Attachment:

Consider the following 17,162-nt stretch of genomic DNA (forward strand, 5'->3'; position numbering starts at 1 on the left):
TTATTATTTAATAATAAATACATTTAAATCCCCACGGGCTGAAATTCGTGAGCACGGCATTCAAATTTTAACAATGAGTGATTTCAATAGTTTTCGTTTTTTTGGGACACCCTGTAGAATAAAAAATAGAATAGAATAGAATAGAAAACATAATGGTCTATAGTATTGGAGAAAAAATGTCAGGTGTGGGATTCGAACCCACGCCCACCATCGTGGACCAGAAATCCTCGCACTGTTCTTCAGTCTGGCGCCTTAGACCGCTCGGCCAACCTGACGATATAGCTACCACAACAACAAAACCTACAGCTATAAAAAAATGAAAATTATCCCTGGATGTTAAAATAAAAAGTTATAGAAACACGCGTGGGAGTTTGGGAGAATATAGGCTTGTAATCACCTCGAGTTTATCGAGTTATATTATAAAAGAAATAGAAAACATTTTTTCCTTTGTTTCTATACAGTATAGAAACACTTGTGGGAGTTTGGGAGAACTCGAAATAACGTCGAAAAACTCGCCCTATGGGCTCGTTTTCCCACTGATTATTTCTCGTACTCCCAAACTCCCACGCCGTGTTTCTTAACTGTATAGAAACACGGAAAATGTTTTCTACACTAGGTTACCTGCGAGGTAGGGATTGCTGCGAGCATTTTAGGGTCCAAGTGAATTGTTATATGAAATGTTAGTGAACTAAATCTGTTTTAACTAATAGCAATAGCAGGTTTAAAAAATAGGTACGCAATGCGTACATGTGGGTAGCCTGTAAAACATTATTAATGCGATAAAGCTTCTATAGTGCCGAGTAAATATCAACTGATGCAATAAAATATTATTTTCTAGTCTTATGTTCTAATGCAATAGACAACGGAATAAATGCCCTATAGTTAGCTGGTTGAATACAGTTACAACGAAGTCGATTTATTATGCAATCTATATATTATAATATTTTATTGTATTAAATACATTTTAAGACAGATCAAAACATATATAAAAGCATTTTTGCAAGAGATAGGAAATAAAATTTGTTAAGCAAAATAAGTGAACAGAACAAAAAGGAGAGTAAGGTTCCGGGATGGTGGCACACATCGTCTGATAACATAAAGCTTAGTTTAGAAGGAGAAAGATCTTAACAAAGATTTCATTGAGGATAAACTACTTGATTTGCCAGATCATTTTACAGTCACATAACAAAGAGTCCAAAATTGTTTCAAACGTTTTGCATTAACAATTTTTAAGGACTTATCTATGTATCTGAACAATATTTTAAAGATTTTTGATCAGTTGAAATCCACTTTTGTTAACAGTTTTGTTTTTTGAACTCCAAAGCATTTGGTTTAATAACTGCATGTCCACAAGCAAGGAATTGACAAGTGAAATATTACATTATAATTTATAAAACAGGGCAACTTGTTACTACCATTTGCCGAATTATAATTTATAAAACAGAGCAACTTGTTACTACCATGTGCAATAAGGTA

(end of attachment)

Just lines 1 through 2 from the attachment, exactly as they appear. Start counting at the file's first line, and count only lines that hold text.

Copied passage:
Consider the following 17,162-nt stretch of genomic DNA (forward strand, 5'->3'; position numbering starts at 1 on the left):
TTATTATTTAATAATAAATACATTTAAATCCCCACGGGCTGAAATTCGTGAGCACGGCATTCAAATTTTAACAATGAGTGATTTCAATAGTTTTCGTTTTTTTGGGACACCCTGTAGAATAAAAAATAGAATAGAATAGAATAGAAAACATAATGGTCTATAGTATTGGAGAAAAAATGTCAGGTGTGGGATTCGAACCCACGCCCACCATCGTGGACCAGAAATCCTCGCACTGTTCTTCAGTCTGGCGCCTTAGACCGCTCGGCCAACCTGACGATATAGCTACCACAACAACAAAACCTACAGCTATAAAAAAATGAAAATTATCCCTGGATGTTAAAATAAAAAGTTATAGAAACACGCGTGGGAGTTTGGGAGAATATAGGCTTGTAATCACCTCGAGTTTATCGAGTTATATTATAAAAGAAATAGAAAACATTTTTTCCTTTGTTTCTATACAGTATAGAAACACTTGTGGGAGTTTGGGAGAACTCGAAATAACGTCGAAAAACTCGCCCTATGGGCTCGTTTTCCCACTGATTATTTCTCGTACTCCCAAACTCCCACGCCGTGTTTCTTAACTGTATAGAAACACGGAAAATGTTTTCTACACTAGGTTACCTGCGAGGTAGGGATTGCTGCGAGCATTTTAGGGTCCAAGTGAATTGTTATATGAAATGTTAGTGAACTAAATCTGTTTTAACTAATAGCAATAGCAGGTTTAAAAAATAGGTACGCAATGCGTACATGTGGGTAGCCTGTAAAACATTATTAATGCGATAAAGCTTCTATAGTGCCGAGTAAATATCAACTGATGCAATAAAATATTATTTTCTAGTCTTATGTTCTAATGCAATAGACAACGGAATAAATGCCCTATAGTTAGCTGGTTGAATACAGTTACAACGAAGTCGATTTATTATGCAATCTATATATTATAATATTTTATTGTATTAAATACATTTTAAGACAGATCAAAACATATATAAAAGCATTTTTGCAAGAGATAGGAAATAAAATTTGTTAAGCAAAATAAGTGAACAGAACAAAAAGGAGAGTAAGGTTCCGGGATGGTGGCACACATCGTCTGATAACATAAAGCTTAGTTTAGAAGGAGAAAGATCTTAACAAAGATTTCATTGAGGATAAACTACTTGATTTGCCAGATCATTTTACAGTCACATAACAAAGAGTCCAAAATTGTTTCAAACGTTTTGCATTAACAATTTTTAAGGACTTATCTATGTATCTGAACAATATTTTAAAGATTTTTGATCAGTTGAAATCCACTTTTGTTAACAGTTTTGTTTTTTGAACTCCAAAGCATTTGGTTTAATAACTGCATGTCCACAAGCAAGGAATTGACAAGTGAAATATTACATTATAATTTATAAAACAGGGCAACTTGTTACTACCATTTGCCGAATTATAATTTATAAAACAGAGCAACTTGTTACTACCATGTGCAATAAGGTA